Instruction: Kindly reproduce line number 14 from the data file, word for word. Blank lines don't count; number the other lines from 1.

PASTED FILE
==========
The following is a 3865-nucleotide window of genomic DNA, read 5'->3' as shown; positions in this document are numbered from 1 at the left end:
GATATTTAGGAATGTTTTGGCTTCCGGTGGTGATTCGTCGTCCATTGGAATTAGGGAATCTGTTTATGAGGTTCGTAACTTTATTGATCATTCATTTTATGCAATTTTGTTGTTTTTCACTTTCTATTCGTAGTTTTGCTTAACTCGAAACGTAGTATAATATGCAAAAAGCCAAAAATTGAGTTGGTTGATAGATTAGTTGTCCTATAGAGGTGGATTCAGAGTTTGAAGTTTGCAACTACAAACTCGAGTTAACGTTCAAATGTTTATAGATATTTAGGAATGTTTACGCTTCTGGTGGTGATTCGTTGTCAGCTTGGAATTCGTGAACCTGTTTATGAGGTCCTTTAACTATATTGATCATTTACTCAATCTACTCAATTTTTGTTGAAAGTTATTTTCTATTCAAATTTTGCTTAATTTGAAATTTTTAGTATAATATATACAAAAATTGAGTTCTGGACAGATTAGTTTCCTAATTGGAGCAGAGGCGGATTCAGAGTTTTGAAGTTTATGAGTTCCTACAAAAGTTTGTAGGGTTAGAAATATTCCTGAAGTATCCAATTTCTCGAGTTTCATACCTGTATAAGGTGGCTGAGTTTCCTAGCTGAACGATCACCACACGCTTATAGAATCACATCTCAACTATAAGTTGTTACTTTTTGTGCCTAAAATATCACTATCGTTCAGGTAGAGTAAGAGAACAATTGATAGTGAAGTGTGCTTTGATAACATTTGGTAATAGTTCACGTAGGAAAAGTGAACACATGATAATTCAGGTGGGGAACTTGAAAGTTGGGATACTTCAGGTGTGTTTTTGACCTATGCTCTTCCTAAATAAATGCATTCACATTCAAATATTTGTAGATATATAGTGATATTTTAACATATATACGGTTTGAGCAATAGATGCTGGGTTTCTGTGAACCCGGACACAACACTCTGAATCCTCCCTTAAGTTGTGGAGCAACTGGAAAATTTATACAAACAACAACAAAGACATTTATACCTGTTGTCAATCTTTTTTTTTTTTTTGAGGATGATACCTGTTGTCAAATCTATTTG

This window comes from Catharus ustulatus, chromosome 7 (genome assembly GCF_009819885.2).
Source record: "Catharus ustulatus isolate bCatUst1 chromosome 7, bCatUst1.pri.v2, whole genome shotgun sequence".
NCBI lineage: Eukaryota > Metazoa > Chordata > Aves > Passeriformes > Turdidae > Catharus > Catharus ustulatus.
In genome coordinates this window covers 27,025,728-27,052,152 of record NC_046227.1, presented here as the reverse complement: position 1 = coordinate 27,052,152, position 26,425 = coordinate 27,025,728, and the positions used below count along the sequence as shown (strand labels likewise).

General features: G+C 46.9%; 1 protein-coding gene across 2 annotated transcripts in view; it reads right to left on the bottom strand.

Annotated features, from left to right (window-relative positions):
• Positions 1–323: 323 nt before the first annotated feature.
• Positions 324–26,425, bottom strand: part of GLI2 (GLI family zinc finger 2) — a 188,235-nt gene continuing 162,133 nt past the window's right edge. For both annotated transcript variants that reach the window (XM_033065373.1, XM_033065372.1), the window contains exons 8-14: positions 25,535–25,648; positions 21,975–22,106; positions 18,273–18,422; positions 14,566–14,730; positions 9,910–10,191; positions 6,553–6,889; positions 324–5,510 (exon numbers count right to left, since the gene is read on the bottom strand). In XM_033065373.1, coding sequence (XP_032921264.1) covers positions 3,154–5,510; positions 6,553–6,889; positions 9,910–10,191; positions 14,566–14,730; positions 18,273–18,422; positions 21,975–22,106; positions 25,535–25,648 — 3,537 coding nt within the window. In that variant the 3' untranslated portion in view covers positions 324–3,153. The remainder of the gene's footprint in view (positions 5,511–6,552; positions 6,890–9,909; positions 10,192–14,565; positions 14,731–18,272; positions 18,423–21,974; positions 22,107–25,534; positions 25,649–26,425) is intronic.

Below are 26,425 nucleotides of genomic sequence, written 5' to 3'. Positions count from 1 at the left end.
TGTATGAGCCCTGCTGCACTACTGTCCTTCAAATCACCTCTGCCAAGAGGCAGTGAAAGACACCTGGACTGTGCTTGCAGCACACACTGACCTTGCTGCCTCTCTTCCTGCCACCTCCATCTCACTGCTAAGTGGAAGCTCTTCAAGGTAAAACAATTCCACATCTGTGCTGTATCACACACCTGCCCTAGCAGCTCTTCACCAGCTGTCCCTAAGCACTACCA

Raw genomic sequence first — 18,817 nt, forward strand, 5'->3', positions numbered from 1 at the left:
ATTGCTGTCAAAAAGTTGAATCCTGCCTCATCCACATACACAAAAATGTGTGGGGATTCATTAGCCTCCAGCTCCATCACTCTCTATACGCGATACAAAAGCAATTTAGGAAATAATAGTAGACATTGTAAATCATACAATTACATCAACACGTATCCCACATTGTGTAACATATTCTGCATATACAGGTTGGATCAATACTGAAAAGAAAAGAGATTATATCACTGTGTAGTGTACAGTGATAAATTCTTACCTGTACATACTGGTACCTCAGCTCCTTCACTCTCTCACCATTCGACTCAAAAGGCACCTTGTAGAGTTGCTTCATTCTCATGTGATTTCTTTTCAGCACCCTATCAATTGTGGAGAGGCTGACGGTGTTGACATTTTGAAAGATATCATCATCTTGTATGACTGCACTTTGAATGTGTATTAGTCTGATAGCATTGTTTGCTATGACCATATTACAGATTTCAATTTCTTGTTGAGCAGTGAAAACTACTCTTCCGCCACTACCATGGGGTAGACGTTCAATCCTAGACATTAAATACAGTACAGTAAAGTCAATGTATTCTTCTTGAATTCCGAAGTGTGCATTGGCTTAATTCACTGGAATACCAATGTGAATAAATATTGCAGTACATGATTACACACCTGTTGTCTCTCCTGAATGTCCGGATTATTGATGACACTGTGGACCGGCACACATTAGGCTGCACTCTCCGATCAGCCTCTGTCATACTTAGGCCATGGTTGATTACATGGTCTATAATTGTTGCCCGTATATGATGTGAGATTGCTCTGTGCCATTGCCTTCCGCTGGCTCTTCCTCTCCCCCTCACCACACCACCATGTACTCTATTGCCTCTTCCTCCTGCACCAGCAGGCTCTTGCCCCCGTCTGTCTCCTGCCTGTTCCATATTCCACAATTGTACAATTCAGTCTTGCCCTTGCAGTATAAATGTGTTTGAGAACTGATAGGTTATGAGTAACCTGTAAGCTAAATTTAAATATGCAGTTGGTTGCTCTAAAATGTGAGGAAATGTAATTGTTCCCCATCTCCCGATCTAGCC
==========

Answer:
ATTGCTGTCAAAAAGTTGAATCCTGCCTCATCCACATACACAAAAATGTGTGGGGATTCATTAGCCTCCAGCTCCATCACTCTCTATACGCGATACAAAAGCAATTTAGGAAATAATAGTAGACATTGTAAATCATACAATTACATCAACACGTATCCCACATTGTGTAACATATTCTGCATATACAGGTTGGATCAATACTGAAAAGAAAAGAGATTATATCACTGTGTAGTGTACAGTGATAAATTCTTACCTGTACATACTGGTACCTCAGCTCCTTCACTCTCTCACCATTCGACTCAAAAGGCACCTTGTAGAGTTGCTTCATTCTCATGTGATTTCTTTTCAGCACCCTATCAATTGTGGAGAGGCTGACGGTGTTGACATTTTGAAAGATATCATCATCTTGTATGACTGCACTTTGAATGTGTATTAGTCTGATAGCATTGTTTGCTATGACCATATTACAGATTTCAATTTCTTGTTGAGCAGTGAAAACTACTCTTCCGCCACTACCATGGGGTAGACGTTCAATCCTAGACATTAAATACAGTACAGTAAAGTCAATGTATTCTTCTTGAATTCCGAAGTGTGCATTGGCTTAATTCACTGGAATACCAATGTGAATAAATATTGCAGTACATGATTACACACCTGTTGTCTCTCCTGAATGTCCGGATTATTGATGACACTGTGGACCGGCACACATTAGGCTGCACTCTCCGATCAGCCTCTGTCATACTTAGGCCATGGTTGATTACATGGTCTATAATTGTTGCCCGTATATGATGTGAGATTGCTCTGTGCCATTGCCTTCCGCTGGCTCTTCCTCTCCCCCTCACCACACCACCATGTACTCTATTGCCTCTTCCTCCTGCACCAGCAGGCTCTTGCCCCCGTCTGTCTCCTGCCTGTTCCATATTCCACAATTGTACAATTCAGTCTTGCCCTTGCAGTATAAATGTGTTTGAGAACTGATAGGTTATGAGTAACCTGTAAGCTAAATTTAAATATGCAGTTGGTTGCTCTAAAATGTGAGGAAATGTAATTGTTCCCCATCTCCCGATCTAGCC